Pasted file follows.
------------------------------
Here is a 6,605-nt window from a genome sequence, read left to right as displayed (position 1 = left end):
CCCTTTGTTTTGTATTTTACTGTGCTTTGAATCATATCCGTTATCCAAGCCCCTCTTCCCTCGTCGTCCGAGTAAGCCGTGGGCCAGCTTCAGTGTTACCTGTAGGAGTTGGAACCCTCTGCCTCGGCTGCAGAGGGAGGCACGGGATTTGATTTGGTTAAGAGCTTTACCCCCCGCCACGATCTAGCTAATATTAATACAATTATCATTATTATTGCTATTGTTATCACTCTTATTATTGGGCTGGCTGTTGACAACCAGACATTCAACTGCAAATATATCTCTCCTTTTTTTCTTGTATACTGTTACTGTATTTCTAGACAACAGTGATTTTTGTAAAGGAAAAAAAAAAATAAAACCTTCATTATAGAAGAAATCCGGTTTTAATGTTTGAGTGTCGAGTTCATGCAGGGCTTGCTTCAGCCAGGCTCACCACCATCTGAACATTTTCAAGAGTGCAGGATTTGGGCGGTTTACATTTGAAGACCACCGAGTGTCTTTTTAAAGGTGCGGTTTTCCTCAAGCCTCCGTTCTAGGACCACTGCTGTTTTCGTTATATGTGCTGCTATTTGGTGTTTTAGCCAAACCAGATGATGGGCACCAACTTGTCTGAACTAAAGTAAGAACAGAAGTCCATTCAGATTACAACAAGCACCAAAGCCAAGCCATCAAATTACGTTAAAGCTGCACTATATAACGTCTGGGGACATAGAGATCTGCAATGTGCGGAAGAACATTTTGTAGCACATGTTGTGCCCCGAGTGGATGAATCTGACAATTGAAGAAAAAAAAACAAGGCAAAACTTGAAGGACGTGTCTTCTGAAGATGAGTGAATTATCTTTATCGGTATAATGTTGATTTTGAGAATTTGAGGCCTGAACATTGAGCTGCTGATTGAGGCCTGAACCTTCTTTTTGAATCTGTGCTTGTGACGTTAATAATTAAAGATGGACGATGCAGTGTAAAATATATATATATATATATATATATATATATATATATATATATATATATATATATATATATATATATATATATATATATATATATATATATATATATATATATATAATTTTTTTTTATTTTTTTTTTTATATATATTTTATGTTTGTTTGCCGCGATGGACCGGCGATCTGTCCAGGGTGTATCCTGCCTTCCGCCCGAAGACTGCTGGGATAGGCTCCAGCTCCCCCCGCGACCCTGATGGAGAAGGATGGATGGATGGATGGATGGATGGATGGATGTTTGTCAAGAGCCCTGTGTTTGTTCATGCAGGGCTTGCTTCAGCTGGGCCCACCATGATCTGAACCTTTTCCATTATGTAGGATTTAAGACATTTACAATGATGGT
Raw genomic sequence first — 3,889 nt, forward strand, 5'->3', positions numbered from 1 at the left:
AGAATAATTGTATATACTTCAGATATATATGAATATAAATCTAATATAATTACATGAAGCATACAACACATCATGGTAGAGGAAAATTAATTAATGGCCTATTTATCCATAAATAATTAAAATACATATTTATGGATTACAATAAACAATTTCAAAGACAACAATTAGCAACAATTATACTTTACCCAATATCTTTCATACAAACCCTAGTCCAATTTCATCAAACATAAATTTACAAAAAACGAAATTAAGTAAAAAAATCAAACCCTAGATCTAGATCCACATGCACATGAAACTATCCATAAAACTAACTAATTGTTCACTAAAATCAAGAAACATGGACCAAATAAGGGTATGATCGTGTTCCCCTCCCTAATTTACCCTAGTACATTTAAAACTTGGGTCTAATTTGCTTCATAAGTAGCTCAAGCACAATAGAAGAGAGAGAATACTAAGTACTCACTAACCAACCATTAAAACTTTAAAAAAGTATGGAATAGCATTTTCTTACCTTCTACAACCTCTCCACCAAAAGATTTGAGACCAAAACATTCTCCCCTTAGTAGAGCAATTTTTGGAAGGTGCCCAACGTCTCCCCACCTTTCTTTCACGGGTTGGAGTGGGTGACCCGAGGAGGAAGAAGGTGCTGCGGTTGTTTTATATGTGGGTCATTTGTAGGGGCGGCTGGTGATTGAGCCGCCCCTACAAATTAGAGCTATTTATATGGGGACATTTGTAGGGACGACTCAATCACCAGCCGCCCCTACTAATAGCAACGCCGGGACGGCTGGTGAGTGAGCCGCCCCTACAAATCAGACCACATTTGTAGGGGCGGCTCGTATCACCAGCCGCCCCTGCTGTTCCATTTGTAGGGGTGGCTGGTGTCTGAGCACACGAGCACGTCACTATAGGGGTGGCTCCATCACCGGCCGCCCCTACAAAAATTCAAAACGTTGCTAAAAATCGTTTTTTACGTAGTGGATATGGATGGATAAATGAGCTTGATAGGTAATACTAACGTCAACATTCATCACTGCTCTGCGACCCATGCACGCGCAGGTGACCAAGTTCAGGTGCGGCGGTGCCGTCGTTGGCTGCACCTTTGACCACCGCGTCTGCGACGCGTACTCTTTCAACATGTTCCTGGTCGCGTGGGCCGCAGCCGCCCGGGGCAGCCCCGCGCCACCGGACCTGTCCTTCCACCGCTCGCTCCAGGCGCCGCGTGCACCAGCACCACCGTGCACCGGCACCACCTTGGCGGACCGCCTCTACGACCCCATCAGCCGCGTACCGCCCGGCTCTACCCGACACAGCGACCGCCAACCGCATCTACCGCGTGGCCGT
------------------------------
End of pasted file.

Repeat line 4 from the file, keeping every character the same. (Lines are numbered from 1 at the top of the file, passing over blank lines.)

AGAATAATTGTATATACTTCAGATATATATGAATATAAATCTAATATAATTACATGAAGCATACAACACATCATGGTAGAGGAAAATTAATTAATGGCCTATTTATCCATAAATAATTAAAATACATATTTATGGATTACAATAAACAATTTCAAAGACAACAATTAGCAACAATTATACTTTACCCAATATCTTTCATACAAACCCTAGTCCAATTTCATCAAACATAAATTTACAAAAAACGAAATTAAGTAAAAAAATCAAACCCTAGATCTAGATCCACATGCACATGAAACTATCCATAAAACTAACTAATTGTTCACTAAAATCAAGAAACATGGACCAAATAAGGGTATGATCGTGTTCCCCTCCCTAATTTACCCTAGTACATTTAAAACTTGGGTCTAATTTGCTTCATAAGTAGCTCAAGCACAATAGAAGAGAGAGAATACTAAGTACTCACTAACCAACCATTAAAACTTTAAAAAAGTATGGAATAGCATTTTCTTACCTTCTACAACCTCTCCACCAAAAGATTTGAGACCAAAACATTCTCCCCTTAGTAGAGCAATTTTTGGAAGGTGCCCAACGTCTCCCCACCTTTCTTTCACGGGTTGGAGTGGGTGACCCGAGGAGGAAGAAGGTGCTGCGGTTGTTTTATATGTGGGTCATTTGTAGGGGCGGCTGGTGATTGAGCCGCCCCTACAAATTAGAGCTATTTATATGGGGACATTTGTAGGGACGACTCAATCACCAGCCGCCCCTACTAATAGCAACGCCGGGACGGCTGGTGAGTGAGCCGCCCCTACAAATCAGACCACATTTGTAGGGGCGGCTCGTATCACCAGCCGCCCCTGCTGTTCCATTTGTAGGGGTGGCTGGTGTCTGAGCACACGAGCACGTCACTATAGGGGTGGCTCCATCACCGGCCGCCCCTACAAAAATTCAAAACGTTGCTAAAAATCGTTTTTTACGTAGTGGATATGGATGGATAAATGAGCTTGATAGGTAATACTAACGTCAACATTCATCACTGCTCTGCGACCCATGCACGCGCAGGTGACCAAGTTCAGGTGCGGCGGTGCCGTCGTTGGCTGCACCTTTGACCACCGCGTCTGCGACGCGTACTCTTTCAACATGTTCCTGGTCGCGTGGGCCGCAGCCGCCCGGGGCAGCCCCGCGCCACCGGACCTGTCCTTCCACCGCTCGCTCCAGGCGCCGCGTGCACCAGCACCACCGTGCACCGGCACCACCTTGGCGGACCGCCTCTACGACCCCATCAGCCGCGTACCGCCCGGCTCTACCCGACACAGCGACCGCCAACCGCATCTACCGCGTGGCCGT